War and Peace in Saigon
A recent trip to Saigon gave our contributor, Michelle Lee, the chance to explore Vietnamese hospitality in four short days. After trying out original Vietnamese noodle (Pho), she went off to experience the attractions in the city. In this second part of the four-part story, she visited a contrast of experience, that of war remnants from the Vietnam war, and of the uniquely Vietnamese religion of Cao Dai.
The easiest way to get to great sightseeing and historical sites located at the outskirts of Ho Chi Minh City, is to book a tour with the local tour agency. There is an assortment of half-day to two-day tours offering different tour packages. With so much to explore, I took a day-tour to visit the Cu Chi tunnels and the Cao Dai Temple, reserving the Mekong Delta expedition for the next day.
The Cu Chi tunnels are glorious remnants left behind from the Vietnam War, used by the Vietnamese in defeating the Americans. It runs 600 km long and 0.5m to 1m wide, just enough space for a person to walk bending over.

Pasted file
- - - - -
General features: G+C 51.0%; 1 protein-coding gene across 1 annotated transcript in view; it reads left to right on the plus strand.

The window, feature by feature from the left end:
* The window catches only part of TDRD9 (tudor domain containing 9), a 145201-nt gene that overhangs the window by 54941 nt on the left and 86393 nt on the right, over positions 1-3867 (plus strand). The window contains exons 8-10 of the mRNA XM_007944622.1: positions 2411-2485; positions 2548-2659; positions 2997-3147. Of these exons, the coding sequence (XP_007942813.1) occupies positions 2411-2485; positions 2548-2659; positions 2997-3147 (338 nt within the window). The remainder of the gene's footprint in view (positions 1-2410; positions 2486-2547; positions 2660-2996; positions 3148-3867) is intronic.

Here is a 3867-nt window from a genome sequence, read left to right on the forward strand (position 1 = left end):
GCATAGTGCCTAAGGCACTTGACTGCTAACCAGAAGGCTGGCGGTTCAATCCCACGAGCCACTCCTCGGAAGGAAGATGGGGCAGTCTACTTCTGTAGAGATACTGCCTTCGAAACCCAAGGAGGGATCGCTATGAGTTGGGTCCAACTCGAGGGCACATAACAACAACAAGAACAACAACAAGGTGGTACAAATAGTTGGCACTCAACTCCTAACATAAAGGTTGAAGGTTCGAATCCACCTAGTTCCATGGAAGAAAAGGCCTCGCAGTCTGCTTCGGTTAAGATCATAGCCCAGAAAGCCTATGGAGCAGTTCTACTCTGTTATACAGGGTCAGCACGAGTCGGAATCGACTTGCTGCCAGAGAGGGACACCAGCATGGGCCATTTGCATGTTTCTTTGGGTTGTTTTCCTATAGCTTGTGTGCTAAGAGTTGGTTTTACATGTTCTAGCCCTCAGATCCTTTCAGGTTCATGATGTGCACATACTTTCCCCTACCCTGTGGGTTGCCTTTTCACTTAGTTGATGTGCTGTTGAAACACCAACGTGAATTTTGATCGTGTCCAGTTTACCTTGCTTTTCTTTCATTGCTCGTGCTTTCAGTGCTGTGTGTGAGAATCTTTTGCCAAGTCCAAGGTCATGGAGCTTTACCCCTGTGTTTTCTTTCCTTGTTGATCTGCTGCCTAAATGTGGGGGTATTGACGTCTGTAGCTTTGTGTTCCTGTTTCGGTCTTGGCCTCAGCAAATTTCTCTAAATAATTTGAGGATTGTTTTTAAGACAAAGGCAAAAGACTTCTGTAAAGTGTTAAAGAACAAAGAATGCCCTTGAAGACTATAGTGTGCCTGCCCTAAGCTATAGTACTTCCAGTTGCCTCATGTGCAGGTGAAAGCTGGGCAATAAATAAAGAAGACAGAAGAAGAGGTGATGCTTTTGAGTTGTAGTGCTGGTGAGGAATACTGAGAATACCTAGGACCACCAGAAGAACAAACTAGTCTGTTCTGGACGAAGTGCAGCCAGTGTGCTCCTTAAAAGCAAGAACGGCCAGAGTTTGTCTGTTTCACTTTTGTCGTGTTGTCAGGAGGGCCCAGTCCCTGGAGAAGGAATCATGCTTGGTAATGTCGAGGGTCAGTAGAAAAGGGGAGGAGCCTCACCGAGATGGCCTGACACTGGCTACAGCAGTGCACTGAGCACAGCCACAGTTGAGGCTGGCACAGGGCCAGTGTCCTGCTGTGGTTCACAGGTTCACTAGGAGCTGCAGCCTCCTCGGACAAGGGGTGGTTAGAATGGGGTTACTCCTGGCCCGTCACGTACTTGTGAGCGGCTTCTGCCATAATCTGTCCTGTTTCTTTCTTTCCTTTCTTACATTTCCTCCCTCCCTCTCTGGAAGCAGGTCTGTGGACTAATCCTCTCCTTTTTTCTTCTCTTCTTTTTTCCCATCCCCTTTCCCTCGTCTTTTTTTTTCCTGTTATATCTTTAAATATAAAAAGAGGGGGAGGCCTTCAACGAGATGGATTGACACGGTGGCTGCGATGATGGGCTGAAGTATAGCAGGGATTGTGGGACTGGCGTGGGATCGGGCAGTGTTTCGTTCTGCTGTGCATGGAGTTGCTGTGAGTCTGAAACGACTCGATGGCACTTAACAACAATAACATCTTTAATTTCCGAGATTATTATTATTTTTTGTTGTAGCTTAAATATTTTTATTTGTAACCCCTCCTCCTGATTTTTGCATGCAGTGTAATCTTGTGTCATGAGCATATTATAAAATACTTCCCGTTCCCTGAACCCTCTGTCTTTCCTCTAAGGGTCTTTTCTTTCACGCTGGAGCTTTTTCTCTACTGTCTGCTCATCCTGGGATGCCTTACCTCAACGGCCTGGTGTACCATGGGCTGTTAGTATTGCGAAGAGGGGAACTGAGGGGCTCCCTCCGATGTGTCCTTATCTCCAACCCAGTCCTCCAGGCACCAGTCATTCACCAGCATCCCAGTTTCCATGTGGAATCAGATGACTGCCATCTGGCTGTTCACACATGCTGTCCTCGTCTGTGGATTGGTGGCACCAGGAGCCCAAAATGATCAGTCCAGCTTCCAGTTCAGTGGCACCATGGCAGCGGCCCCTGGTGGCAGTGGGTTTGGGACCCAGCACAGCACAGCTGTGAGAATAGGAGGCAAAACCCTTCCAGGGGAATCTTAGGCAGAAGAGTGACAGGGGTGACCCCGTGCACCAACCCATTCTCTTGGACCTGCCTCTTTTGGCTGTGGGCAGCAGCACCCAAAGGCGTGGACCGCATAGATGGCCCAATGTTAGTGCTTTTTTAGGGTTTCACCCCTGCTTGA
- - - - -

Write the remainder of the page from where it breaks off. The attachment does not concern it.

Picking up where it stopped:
We took a 100m “trial” walk in the tunnel, through amazingly small enclaves and secret entrances. By the end of it, everyone was silently cursing under their breath as our thighs ache from constant squatting. There are also various display life-size bombs, craters created by the bombings and merciless booby traps.
After the gruesome displays of violence, we wanted to have a change of scenery. We headed to the town of Tay Ninh to visit the Cao Dai Temple – a stark contrast to our previous destination. The Cao Dai religion embraces beliefs and teachings from Buddhism, Taoism and Christianity as one. Known as the Religion of Many Spirits, this relatively new religion (established in 1926) claims up to 6 million following in Vietnam, its place of origin.
Their colorful ceremony is interesting to observe. An orchestra of musicians and a choir of youths led the congregation in prayer. The music, a combination of western Christianity and Vietnamese melodies, is both very exotic and incredibly spiritual. Monks and nuns donned in different colored robes fill the hall of the temple, symbolizing their spiritual allegiance within Caodaism: yellow for Buddhism and virtue, blue for Taoism and pacifism, or red for Confucianism and authority.